Exodus 20:19 – And they said unto Moses, Speak thou with us, and we will hear: but let not God speak with us, lest we die.  Having experienced the presence of God at the foot of Mount Sinai, the people of Israel did not think they could take any more of God’s presence or Him speaking. Mind you, the people were at the foot of the mountain, God descended only on the top of the mountain, He didn’t come to the foot of the mountain to meet with them but they felt His presence from the top of the mountain to the foot of the mountain; His presence was awesome and they feared Him.

Exodus 20:20 – And Moses said unto the people, Fear not: for God is come to prove you, and that his fear may be before your faces, that ye sin not.  God did not want His people to fear Him in a slavish way, as a servant before a cruel master.  Rather God wanted Israel to fear Him as a child might fear a loving parent.  This verse contrasts two types of “fear”, a tormenting fear which comes from conscious guilt or unwarranted alarm and leads to bondage or salutary fear which promotes and demonstrates the presence of an attitude of complete trust and belief in God. Moses tried to allay the people’s fear by telling them why God had come to them on Mount Sinai, “God is come to prove you, and that His fear may be before your faces that ye sin not”.  The purpose of the law and the attendant physical signs on the mountain was to keep the people from sinning and having to suffer the consequences. The encounter the Israelites experienced with God on the mountain; when sin would come to influence them when they remembered their encounter with God, it would give them the desire to resist sin.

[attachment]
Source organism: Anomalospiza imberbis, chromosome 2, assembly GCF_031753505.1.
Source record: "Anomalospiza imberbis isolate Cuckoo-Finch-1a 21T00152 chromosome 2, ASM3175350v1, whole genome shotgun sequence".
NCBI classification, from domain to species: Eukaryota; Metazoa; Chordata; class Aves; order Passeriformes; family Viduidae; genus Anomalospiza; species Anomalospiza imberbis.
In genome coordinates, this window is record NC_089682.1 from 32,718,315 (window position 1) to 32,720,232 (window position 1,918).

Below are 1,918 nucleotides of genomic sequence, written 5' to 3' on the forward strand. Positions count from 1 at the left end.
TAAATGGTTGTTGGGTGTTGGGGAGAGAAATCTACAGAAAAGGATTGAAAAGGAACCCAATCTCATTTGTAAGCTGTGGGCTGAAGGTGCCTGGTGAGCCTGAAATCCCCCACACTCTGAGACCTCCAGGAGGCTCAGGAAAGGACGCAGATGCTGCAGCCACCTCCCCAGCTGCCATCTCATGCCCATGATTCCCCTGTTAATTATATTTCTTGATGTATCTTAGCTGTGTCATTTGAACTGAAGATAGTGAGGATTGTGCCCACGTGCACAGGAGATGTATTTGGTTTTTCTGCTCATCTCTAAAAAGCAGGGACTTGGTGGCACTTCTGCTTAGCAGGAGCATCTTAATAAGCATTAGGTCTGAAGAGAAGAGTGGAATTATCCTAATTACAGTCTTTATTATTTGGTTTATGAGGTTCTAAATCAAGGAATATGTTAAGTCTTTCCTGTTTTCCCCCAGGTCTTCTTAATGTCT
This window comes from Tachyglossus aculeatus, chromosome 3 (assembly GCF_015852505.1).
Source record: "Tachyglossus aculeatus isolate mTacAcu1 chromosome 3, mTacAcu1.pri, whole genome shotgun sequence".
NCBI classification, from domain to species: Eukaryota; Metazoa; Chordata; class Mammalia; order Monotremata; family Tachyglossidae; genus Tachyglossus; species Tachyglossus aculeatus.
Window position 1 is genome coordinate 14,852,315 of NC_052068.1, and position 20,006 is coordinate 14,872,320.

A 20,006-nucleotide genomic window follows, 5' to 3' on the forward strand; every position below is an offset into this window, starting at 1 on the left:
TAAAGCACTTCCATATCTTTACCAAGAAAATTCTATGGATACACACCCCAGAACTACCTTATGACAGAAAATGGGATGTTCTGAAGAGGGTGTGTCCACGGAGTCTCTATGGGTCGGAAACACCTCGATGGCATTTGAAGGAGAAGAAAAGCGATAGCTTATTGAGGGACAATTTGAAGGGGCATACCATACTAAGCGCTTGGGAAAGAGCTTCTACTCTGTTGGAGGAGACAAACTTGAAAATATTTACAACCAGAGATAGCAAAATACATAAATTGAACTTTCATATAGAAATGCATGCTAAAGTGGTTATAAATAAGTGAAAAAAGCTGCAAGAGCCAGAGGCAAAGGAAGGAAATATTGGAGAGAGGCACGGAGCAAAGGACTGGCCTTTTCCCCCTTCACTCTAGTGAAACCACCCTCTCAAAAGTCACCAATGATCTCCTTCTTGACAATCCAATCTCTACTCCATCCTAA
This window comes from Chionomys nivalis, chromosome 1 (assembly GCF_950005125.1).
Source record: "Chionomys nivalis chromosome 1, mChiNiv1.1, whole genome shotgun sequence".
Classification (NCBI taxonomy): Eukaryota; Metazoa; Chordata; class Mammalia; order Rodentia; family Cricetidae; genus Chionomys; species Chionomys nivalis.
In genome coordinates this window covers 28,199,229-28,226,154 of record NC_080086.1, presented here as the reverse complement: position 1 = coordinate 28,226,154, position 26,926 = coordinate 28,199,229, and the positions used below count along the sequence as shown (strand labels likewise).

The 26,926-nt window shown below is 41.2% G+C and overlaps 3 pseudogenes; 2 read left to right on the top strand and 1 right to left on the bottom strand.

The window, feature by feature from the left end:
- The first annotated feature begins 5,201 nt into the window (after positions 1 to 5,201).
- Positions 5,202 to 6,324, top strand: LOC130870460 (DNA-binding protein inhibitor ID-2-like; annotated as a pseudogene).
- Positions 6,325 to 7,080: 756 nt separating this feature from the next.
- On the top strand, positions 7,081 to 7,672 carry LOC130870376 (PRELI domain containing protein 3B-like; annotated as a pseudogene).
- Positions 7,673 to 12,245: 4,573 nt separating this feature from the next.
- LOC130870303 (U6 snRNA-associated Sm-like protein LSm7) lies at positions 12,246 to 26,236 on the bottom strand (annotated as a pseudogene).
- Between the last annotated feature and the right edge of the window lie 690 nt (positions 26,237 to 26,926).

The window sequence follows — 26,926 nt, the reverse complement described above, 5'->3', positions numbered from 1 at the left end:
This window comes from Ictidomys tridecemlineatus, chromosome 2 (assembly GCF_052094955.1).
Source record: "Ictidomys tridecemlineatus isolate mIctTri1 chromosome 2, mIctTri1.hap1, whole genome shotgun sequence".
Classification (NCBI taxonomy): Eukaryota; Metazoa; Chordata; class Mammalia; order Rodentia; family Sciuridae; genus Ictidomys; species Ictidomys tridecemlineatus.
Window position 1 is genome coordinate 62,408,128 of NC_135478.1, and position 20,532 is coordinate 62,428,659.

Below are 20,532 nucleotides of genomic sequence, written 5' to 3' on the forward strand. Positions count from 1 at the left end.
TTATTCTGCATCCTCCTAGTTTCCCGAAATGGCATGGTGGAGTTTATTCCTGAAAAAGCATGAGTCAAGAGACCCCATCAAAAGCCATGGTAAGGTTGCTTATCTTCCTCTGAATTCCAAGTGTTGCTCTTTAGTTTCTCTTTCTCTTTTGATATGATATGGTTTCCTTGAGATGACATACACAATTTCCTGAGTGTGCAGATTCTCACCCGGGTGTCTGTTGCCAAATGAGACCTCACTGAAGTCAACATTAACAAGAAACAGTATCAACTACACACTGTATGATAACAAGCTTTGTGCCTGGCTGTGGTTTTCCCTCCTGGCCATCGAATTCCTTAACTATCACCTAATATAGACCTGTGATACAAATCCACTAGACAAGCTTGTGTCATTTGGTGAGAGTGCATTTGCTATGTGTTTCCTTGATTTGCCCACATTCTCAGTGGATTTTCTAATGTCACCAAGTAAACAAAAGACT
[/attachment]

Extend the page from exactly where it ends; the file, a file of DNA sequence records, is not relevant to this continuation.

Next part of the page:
Lesson Outline:  II.  Idolatry Forbidden – Exodus 20:21-23